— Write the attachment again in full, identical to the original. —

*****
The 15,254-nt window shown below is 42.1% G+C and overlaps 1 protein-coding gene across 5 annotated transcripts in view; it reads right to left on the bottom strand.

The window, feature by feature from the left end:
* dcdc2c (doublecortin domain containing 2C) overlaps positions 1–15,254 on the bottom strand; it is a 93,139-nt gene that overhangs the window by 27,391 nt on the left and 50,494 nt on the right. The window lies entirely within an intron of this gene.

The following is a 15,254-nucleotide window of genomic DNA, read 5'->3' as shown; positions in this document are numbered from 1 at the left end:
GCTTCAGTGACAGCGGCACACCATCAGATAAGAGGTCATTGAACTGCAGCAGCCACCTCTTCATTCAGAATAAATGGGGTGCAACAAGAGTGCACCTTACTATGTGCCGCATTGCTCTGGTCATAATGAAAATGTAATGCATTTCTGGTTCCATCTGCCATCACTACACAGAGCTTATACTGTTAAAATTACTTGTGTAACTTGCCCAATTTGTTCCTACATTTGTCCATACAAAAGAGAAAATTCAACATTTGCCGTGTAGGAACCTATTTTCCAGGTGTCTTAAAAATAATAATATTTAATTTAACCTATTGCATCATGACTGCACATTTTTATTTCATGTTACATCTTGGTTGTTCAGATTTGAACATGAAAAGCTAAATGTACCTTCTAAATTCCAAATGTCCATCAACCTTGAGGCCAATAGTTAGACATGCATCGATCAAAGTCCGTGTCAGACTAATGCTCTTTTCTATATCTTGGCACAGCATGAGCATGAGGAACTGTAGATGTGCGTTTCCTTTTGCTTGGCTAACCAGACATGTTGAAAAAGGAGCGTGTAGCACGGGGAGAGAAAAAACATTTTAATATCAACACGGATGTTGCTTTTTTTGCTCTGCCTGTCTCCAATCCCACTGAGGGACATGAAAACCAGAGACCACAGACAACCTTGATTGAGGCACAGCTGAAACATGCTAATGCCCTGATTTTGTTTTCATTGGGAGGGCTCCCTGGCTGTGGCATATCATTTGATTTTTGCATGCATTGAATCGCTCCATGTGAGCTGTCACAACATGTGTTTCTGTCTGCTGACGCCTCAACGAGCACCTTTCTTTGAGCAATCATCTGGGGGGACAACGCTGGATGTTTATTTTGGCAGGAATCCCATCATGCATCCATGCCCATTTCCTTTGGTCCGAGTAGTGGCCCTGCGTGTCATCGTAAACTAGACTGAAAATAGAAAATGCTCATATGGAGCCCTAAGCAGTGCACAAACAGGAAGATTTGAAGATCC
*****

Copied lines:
The 15,254-nt window shown below is 42.1% G+C and overlaps 1 protein-coding gene across 5 annotated transcripts in view; it reads right to left on the bottom strand.

The window, feature by feature from the left end:
* dcdc2c (doublecortin domain containing 2C) overlaps positions 1–15,254 on the bottom strand; it is a 93,139-nt gene that overhangs the window by 27,391 nt on the left and 50,494 nt on the right. The window lies entirely within an intron of this gene.

The following is a 15,254-nucleotide window of genomic DNA, read 5'->3' as shown; positions in this document are numbered from 1 at the left end:
GCTTCAGTGACAGCGGCACACCATCAGATAAGAGGTCATTGAACTGCAGCAGCCACCTCTTCATTCAGAATAAATGGGGTGCAACAAGAGTGCACCTTACTATGTGCCGCATTGCTCTGGTCATAATGAAAATGTAATGCATTTCTGGTTCCATCTGCCATCACTACACAGAGCTTATACTGTTAAAATTACTTGTGTAACTTGCCCAATTTGTTCCTACATTTGTCCATACAAAAGAGAAAATTCAACATTTGCCGTGTAGGAACCTATTTTCCAGGTGTCTTAAAAATAATAATATTTAATTTAACCTATTGCATCATGACTGCACATTTTTATTTCATGTTACATCTTGGTTGTTCAGATTTGAACATGAAAAGCTAAATGTACCTTCTAAATTCCAAATGTCCATCAACCTTGAGGCCAATAGTTAGACATGCATCGATCAAAGTCCGTGTCAGACTAATGCTCTTTTCTATATCTTGGCACAGCATGAGCATGAGGAACTGTAGATGTGCGTTTCCTTTTGCTTGGCTAACCAGACATGTTGAAAAAGGAGCGTGTAGCACGGGGAGAGAAAAAACATTTTAATATCAACACGGATGTTGCTTTTTTTGCTCTGCCTGTCTCCAATCCCACTGAGGGACATGAAAACCAGAGACCACAGACAACCTTGATTGAGGCACAGCTGAAACATGCTAATGCCCTGATTTTGTTTTCATTGGGAGGGCTCCCTGGCTGTGGCATATCATTTGATTTTTGCATGCATTGAATCGCTCCATGTGAGCTGTCACAACATGTGTTTCTGTCTGCTGACGCCTCAACGAGCACCTTTCTTTGAGCAATCATCTGGGGGGACAACGCTGGATGTTTATTTTGGCAGGAATCCCATCATGCATCCATGCCCATTTCCTTTGGTCCGAGTAGTGGCCCTGCGTGTCATCGTAAACTAGACTGAAAATAGAAAATGCTCATATGGAGCCCTAAGCAGTGCACAAACAGGAAGATTTGAAGATCC